SONAM PENJOR | Thimphu
Among the 278 cases of Oral Submucous Fibrosis (OSMF) reported in the country, Thimphu district had the maximum number with 59 cases.
This can be attributed to the larger population living in Thimphu, followed by Wangduephodrang with 48 reported cases while Gasa and Haa districts had the least cases.
OSMF is a chronic, insidious, scarring disease of the mouth, which leads to ulceration, blanching and ultimately limited mouth opening. It is a pre-cancerous condition and if left untreated might develop into oral cancer over time.
According to Oral Medicine Specialist of the Dental Department in Jigme Dorji Wangchuck National Referral Hospital (JDWNRH), Dr Gyan Prasad Bajgai said that the patients were clinically diagnosed by examining their mouth and by measuring their mouth opening (Inter-incisal height).
He said patients who had less than three fingers mouth opening (30 mm) and diagnosed as OSMF during the two and half year period from June 2018 to December 2020 were considered for the study.
Dr Gyan added that mouth opening is restricted in this disease along with pain and burning sensation in the mouth.
“These are the only reasons patients visit hospitals for care and support. The primary aim of the treatment is to increase mouth opening and render them asymptomatic while eating, such that the patients are able to live normal or near normal life,” Dr Gyan said.
The research conducted by Dr Gyan, including other two researchers on ‘Distribution of OSMF Cases and Malignant Transformation Rate among Bhutanese Patients Treated at JDWNRH’, states that more males were affected than females.
The malignant transformation (conversion into cancer) rate among these patients was 4.3 percent, which is quite similar to that of the region at 2 to 8 percent.
“Conversion into cancer was more common or likely among those who also had other habits like smoking, chewing tobacco and drinking alcohol along with chewing betel and betel products,” Dr Gyan said.
He added that the normal range of mouth opening differs from person to person, varying between 40-60 mm with an average between 35-55 mm which is equal to the width of three fingers.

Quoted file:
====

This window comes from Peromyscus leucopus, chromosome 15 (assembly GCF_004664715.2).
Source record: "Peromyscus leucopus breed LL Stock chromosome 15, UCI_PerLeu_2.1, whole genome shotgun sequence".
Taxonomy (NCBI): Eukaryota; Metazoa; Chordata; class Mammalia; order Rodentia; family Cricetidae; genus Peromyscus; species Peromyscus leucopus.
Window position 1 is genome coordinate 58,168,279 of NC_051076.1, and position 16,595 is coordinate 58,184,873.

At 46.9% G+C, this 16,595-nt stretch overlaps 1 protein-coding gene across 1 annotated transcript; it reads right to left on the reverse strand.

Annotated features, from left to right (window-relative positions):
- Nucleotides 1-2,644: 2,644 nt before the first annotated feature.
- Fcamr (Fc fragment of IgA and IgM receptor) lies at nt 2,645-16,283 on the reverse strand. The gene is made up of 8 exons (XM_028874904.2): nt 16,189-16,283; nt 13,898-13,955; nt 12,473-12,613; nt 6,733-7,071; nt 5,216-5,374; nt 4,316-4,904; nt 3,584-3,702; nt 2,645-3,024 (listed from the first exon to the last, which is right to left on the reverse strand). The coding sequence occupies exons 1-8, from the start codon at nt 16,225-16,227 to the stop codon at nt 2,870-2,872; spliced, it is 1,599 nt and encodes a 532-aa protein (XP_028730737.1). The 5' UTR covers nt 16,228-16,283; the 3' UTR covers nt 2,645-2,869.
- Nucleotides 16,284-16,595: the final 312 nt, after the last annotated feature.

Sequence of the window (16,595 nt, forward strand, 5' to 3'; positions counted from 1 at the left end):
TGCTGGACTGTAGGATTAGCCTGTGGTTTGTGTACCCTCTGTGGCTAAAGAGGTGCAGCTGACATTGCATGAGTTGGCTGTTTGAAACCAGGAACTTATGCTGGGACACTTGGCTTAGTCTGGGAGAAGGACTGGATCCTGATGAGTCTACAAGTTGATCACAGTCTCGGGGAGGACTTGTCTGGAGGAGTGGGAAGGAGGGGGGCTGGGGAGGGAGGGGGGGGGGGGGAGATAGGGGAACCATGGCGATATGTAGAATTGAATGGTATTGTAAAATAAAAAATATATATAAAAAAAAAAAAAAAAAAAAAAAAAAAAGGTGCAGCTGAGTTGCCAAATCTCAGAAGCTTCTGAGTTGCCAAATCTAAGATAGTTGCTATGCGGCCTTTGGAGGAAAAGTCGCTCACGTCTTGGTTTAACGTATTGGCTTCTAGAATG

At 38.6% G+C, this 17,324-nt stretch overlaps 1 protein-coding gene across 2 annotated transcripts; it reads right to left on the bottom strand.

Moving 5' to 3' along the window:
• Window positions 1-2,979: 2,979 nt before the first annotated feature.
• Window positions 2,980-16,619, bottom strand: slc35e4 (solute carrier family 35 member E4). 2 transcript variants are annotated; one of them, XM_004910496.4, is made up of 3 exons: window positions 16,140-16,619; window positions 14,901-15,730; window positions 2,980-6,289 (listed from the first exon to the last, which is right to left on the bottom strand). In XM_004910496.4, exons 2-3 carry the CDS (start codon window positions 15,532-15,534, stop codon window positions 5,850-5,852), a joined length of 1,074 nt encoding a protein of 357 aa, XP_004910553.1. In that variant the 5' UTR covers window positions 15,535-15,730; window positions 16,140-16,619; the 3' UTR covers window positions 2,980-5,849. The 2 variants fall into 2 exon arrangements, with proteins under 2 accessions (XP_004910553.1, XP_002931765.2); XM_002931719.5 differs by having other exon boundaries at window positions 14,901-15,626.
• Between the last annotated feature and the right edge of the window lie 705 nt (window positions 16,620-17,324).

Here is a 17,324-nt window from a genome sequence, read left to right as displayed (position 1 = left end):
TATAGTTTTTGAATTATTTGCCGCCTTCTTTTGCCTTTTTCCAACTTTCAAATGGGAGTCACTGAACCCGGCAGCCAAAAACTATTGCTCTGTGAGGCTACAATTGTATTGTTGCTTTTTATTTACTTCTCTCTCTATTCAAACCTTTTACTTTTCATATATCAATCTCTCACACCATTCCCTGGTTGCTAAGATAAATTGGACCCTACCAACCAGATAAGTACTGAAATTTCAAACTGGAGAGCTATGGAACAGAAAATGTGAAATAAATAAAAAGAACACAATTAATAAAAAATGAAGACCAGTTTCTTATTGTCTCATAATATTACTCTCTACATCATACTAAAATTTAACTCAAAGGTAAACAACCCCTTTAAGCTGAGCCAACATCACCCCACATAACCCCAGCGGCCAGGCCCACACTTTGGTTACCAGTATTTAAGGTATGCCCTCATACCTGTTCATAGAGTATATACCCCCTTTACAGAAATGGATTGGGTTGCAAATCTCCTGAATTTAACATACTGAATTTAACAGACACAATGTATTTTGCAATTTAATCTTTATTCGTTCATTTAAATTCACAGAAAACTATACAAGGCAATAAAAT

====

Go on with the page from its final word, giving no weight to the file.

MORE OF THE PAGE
It was found out that Thimphu had the highest proportion of OSMF cases and was almost equally distributed among genders. However, males displayed greater mouth opening than females. A majority, accounting to 77 percent of them, were in the age group 19-59 years.
The research also revealed that over 90 percent of the patients reported improvement without surgery while the malignant transformation rate was 4.3 percent. “It recommended screening in districts with a high burden of OSMF cases for early diagnosis and treatment.”
Dr Gyan Prasad said that betel nut and its products are the main etiological factors for development of OSMF.
Other factors are chillies, lime, tobacco, nutritional deficiencies such as iron and zinc, immunological disorders, collagen disorders, GERD, smoking or chewing tobacco, alcohol and certain syndromic diseases.
The South East Asian region has a higher prevalence of OSMF compared to other parts of the world which can be attributed to the habit of chewing betel nut and betel products.
In Bhutan, he said that it is customary to offer betel during functions and festivals, which is chewed by wrapping it in a betel leaf along with lime. However, Dr Gyan said there is limited data or studies about the topic in Bhutan.
Meanwhile, there is no effective and definitive treatment for OSMF, therefore, timely diagnosis and treatment is important for good prognosis of the disease.